Breast cancer is a leading cause of death for women. Mammograms can diagnose breast cancer at an early stage and in many cases save lives. Why not just test every woman over, say 40, for breast cancer?
Well, the problem is that any mammogram will not only have false positives (diagnose a woman with breast cancer who turns out not to have the cancer) but also pick up breast cancers which are minor and won’t cause any problems.
A recent study in England revealed that for every life saved, 3 people were diagnosed with such minor cancers. In this study 1300 lives were saved but about 4,000 were over diagnosed. What, you ask, is the big deal about over diagnosis? The problem is that these poor souls are subjected to needless tests, which cost money (ok in England with socialized medicine not a lot of expenses). Furthermore, some women undergo disfiguring, unnecessary surgeries such as mastectomy; others may develop infection and are exposed to needless radiation and chemotherapy. So, in reality it is in fact important not to over diagnose.
The ideal mammogram would be able to sort out cancers, which should be investigated from those which need only watchful waiting and not diagnose cancers in patients who don’t really have cancers. Such a test, whether it is a mammogram or MRI, simply does not exist. There will always be false diagnoses and over diagnoses. The trick is to find the sweet spot: To identify that group of patients who will gain the most benefit from these tests.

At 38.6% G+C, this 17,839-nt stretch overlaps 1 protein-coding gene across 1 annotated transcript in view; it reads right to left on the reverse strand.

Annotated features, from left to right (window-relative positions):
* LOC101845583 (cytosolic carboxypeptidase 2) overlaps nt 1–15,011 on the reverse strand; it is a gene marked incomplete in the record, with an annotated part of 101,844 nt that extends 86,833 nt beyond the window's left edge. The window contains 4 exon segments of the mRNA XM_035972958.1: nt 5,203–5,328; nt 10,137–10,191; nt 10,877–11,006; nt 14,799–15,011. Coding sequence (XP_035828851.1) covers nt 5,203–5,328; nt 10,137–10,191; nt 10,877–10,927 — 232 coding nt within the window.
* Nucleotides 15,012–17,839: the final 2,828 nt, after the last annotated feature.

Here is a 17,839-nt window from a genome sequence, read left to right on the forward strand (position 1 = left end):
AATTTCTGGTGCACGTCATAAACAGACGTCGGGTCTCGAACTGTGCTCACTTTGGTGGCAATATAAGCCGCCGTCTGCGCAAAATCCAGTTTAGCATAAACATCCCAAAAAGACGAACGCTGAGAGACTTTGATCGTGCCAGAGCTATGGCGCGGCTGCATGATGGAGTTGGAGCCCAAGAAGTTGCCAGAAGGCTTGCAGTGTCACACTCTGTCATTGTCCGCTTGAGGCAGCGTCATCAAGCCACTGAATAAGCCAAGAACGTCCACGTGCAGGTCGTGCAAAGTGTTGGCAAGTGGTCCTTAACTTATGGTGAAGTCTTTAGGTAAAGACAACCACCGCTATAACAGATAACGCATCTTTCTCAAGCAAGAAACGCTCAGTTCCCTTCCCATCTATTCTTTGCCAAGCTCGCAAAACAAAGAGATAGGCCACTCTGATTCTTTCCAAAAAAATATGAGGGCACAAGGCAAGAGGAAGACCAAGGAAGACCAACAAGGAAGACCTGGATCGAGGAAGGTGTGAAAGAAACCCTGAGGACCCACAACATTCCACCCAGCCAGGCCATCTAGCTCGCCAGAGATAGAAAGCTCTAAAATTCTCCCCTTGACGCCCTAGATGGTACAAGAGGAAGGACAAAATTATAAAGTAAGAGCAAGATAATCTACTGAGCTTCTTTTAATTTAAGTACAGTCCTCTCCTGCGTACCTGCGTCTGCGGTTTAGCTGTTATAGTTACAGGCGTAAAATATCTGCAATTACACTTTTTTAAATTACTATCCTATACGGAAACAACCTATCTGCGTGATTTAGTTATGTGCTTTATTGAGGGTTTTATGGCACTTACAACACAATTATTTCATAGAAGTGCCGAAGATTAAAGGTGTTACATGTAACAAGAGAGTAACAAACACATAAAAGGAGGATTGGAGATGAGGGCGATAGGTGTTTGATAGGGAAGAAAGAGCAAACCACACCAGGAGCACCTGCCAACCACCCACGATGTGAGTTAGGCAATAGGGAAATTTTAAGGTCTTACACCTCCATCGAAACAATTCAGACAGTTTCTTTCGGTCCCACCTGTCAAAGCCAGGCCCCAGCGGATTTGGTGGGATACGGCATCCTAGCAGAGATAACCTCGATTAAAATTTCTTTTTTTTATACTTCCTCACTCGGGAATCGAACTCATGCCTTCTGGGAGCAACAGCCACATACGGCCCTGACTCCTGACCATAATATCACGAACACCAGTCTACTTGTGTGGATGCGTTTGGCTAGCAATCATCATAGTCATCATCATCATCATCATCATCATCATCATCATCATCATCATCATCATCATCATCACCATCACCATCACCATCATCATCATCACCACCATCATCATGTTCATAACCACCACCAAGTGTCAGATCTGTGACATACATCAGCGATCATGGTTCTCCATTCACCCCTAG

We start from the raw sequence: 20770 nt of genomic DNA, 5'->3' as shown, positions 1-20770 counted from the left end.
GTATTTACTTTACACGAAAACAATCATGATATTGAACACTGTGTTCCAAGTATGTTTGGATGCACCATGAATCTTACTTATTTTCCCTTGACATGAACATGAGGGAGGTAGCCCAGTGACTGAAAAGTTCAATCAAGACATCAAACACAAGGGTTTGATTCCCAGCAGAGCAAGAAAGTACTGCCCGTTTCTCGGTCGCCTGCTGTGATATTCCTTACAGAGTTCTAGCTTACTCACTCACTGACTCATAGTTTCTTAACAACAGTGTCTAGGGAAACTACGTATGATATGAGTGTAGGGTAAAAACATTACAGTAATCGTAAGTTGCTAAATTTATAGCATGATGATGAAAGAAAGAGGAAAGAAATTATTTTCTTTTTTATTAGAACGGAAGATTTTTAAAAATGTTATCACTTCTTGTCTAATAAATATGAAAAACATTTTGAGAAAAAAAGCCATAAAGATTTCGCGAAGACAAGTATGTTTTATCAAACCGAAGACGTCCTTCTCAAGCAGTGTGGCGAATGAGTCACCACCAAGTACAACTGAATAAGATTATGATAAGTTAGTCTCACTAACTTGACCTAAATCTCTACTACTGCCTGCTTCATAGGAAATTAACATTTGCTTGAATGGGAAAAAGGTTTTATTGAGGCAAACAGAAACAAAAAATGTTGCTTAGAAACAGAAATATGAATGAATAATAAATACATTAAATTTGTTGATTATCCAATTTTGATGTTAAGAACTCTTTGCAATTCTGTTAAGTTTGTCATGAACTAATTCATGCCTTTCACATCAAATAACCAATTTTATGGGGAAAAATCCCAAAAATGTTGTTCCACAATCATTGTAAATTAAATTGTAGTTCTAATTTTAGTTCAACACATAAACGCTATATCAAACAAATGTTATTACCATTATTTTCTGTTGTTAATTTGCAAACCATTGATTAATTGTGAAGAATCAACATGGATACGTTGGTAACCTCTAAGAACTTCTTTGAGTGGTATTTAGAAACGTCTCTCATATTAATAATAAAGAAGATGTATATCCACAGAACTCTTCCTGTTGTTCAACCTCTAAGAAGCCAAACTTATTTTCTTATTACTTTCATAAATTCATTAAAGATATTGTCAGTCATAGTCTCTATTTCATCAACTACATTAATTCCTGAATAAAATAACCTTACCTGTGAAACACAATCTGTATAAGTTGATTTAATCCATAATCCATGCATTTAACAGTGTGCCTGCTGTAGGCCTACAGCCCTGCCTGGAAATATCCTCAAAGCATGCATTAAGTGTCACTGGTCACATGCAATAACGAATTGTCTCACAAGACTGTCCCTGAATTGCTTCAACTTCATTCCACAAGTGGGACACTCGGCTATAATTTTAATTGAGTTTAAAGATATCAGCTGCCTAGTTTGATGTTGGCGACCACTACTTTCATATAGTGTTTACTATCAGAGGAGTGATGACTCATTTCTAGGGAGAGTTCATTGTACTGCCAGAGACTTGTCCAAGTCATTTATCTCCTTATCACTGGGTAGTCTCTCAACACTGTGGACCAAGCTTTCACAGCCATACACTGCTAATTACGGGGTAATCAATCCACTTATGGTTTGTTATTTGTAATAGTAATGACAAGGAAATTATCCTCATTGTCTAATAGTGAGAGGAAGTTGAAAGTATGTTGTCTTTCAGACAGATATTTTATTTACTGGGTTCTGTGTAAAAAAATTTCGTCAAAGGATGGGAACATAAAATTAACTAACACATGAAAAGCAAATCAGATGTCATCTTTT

Since this “sweet spot” is truly difficult to determine, it is no surprise that different groups come to different conclusions. For example, the United States Preventive Task Force recommends mammograms starting at age 50, while the American Cancer Society advises starting earlier at age 40. To make matters worse, no one wants to appear callous-that is be willing to miss some cancers to avoid false alarms and over diagnosis. And the final, perhaps most difficult obstacle is that we in America have the honor of having more lawyers than almost anywhere else on the planet. These lawyers, of course are more than willing to sue any one ( even their mother) including any doctor, who does not follow the more aggressive standard of age 40 mammograms-whether or not these standards are really the best standards.
What to do? Be aware that mammograms are not perfect. Ask a lot of questions, especially about how sure your doctor is about the diagnosis and whether you need another test to confirm this diagnosis, should repeat the mammogram or undergo further tests right away.